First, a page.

CityU Distinguished Professor conferred award by Jiangsu government

Eliza Lee

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A distinguished faculty member at City University of Hong Kong (CityU) has been conferred the first International Science and Technology Cooperation Award by the Jiangsu Provincial Government for his outstanding research on high-performance alloys and contributions to the technological development of Jiangsu Province.
 
Professor Liu Chain-tsuan, University Distinguished Professor, a renowned scientist in the area of advanced structural materials, is a Member of the US National Academy of Engineering (NAE) and a Foreign Member of the Chinese Academy of Engineering (CAE). He worked at the Oak Ridge National Laboratory, USA for more than 30 years, and he holds a total of 29 US patents for the development of advanced structural materials.
 
The International Science and Technology Cooperation Award, a new item in the 2012 Jiangsu Science and Technology Awards, honours foreign scientists who promote technology advancement, exchange and development of professionals, and the enhancement of industrial development in Jiangsu.
 
Professor Liu is the only scholar from Hong Kong among the four award recipients. The others are from Canada, Singapore, and Thailand.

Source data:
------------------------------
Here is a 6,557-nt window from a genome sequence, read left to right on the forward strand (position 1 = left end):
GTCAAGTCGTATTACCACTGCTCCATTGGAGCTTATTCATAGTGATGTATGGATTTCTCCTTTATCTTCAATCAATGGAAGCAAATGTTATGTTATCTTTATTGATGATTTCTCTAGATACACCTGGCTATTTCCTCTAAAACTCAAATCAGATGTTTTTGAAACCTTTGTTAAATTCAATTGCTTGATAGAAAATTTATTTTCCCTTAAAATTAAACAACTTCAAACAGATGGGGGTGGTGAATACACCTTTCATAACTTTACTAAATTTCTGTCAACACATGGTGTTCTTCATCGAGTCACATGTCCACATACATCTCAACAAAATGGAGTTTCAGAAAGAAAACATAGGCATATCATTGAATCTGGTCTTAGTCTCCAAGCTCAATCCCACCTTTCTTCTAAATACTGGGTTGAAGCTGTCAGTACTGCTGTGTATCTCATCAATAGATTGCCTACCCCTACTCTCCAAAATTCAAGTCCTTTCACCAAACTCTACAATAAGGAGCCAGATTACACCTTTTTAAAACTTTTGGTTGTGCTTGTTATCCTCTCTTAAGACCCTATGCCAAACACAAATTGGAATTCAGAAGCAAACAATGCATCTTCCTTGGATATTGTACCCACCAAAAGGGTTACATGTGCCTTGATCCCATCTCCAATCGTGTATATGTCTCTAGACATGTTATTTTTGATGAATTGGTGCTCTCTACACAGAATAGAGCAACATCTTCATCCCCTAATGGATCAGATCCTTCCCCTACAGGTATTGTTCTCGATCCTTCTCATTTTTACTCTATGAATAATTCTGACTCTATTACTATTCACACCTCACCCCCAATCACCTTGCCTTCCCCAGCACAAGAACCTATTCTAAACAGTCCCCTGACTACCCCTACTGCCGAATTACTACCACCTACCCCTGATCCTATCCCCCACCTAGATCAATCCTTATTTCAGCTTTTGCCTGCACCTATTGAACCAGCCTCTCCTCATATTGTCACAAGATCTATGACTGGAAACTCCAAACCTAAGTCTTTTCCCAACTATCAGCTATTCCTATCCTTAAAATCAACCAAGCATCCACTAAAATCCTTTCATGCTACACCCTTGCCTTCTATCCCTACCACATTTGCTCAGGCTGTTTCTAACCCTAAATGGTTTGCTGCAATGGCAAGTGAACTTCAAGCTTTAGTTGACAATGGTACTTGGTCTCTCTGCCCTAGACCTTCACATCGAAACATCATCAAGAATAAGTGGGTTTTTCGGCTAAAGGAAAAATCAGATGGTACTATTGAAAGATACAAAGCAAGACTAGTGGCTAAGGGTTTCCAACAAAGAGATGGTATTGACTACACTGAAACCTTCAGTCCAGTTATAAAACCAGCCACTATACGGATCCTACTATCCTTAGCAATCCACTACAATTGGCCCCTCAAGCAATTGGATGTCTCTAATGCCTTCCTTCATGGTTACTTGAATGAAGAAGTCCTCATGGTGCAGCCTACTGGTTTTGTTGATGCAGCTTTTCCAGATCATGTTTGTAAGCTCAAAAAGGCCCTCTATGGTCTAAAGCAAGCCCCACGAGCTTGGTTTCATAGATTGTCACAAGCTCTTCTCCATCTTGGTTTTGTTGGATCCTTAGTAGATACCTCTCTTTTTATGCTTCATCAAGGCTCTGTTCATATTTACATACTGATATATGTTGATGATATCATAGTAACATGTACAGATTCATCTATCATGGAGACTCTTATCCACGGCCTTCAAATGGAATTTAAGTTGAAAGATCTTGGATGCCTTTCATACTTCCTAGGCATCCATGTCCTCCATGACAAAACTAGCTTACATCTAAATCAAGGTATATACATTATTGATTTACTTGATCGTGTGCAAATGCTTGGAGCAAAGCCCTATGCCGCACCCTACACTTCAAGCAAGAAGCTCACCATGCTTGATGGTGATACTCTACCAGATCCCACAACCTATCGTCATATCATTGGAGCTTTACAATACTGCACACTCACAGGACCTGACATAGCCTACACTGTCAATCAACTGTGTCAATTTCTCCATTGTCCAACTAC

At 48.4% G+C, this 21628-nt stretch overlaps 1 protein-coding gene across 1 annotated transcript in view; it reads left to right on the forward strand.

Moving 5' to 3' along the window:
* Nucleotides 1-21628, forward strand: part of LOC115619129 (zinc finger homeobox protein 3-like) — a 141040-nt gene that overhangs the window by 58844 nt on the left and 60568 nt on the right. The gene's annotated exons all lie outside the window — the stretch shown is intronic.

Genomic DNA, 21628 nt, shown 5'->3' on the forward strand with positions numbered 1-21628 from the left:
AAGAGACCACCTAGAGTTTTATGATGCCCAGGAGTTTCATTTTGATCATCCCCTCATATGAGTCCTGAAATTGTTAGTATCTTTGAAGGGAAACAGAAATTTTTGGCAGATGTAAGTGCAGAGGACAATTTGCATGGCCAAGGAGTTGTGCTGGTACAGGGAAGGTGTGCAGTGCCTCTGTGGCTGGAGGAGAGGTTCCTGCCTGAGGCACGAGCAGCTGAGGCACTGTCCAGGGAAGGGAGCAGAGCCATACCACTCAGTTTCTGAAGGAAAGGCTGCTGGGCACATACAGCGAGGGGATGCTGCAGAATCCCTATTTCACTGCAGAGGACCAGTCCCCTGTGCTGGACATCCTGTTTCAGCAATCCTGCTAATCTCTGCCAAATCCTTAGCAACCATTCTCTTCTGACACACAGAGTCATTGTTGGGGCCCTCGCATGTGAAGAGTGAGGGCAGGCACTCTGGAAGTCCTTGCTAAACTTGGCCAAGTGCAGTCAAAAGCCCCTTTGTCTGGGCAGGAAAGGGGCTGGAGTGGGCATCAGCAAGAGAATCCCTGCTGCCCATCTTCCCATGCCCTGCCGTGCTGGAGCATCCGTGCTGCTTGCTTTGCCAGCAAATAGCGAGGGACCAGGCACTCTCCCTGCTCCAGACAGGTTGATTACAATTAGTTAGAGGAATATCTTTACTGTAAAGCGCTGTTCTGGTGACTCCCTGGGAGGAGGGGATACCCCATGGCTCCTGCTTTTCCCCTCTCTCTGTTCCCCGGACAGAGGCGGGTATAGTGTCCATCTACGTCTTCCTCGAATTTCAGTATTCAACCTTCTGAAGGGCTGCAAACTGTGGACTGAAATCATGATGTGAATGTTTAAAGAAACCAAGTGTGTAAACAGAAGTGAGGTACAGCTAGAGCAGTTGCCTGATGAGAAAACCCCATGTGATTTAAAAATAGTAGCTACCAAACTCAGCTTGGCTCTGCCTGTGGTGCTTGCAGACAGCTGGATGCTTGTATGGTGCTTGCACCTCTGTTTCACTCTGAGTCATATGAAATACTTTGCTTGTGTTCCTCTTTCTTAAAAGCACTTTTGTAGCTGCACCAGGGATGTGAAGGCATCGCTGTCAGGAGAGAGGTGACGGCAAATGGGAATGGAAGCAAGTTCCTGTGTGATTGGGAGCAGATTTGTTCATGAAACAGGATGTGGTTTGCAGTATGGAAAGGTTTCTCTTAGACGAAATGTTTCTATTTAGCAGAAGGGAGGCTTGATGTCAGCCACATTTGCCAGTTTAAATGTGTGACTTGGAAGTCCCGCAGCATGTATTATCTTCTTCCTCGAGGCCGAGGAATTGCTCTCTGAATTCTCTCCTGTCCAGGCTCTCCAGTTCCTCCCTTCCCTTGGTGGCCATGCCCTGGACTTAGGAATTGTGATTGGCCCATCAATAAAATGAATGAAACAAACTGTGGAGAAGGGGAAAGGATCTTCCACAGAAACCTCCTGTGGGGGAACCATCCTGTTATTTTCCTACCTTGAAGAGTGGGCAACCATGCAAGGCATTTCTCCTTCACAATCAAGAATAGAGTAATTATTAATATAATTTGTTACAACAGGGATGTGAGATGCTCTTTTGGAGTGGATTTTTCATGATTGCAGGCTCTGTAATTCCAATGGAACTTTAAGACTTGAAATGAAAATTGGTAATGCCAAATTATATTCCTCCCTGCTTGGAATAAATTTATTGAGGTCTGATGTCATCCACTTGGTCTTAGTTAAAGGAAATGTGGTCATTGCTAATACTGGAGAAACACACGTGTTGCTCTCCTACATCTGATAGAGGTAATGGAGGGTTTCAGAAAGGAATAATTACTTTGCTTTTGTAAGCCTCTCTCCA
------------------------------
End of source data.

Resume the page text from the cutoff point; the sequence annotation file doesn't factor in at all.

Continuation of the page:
“Jiangsu Province plays an important role in China’s technological development, particularly in the advancement of high-performance metals,” Professor Liu said.
 
In 2010, he helped establish the Jiangsu Advanced Material Research Institute, Danyang, Jiangsu, and he served as Chairman of its Academic Committee, offering advice on research and the institute’s development directions. In addition, he worked closely with scholars at Nanjing University of Science and Technology, jointly publishing several SCI scientific papers.
 
“As a native of Yangzhou in Jiangsu Province, I am very honoured to receive the award in my home province. I hope this recognition will be beneficial to raise fund for CityU’s research projects and to boost the technological advancement of alloys,” Professor Liu commented.
 
Professor Liu received funding from the Ministry of Science and Technology last year to conduct research on high-performance alloys. “We have successfully improved the ductility and strength of Ti-6-4 titanium alloy. It is the most commonly-used titanium alloy, and has the characteristics of being light and high tensile strength, ductility and resistance to high temperature and corrosion. We need to improve the performance of materials so that we can meet the needs of the aerospace industry and facilitate the progress of the ‘Big Aircraft Project’ in China.”
 
A key state project on the mainland is to develop China’s capability to build large cargo aircraft and passenger planes through domestic research and development and international collaboration.
 
Professor Liu added that titanium alloy can also be used for biomedical purposes. The artificial joints or stands made by titanium alloy have a higher compatibility with human body, and may help reduce rejection by human cells.
 

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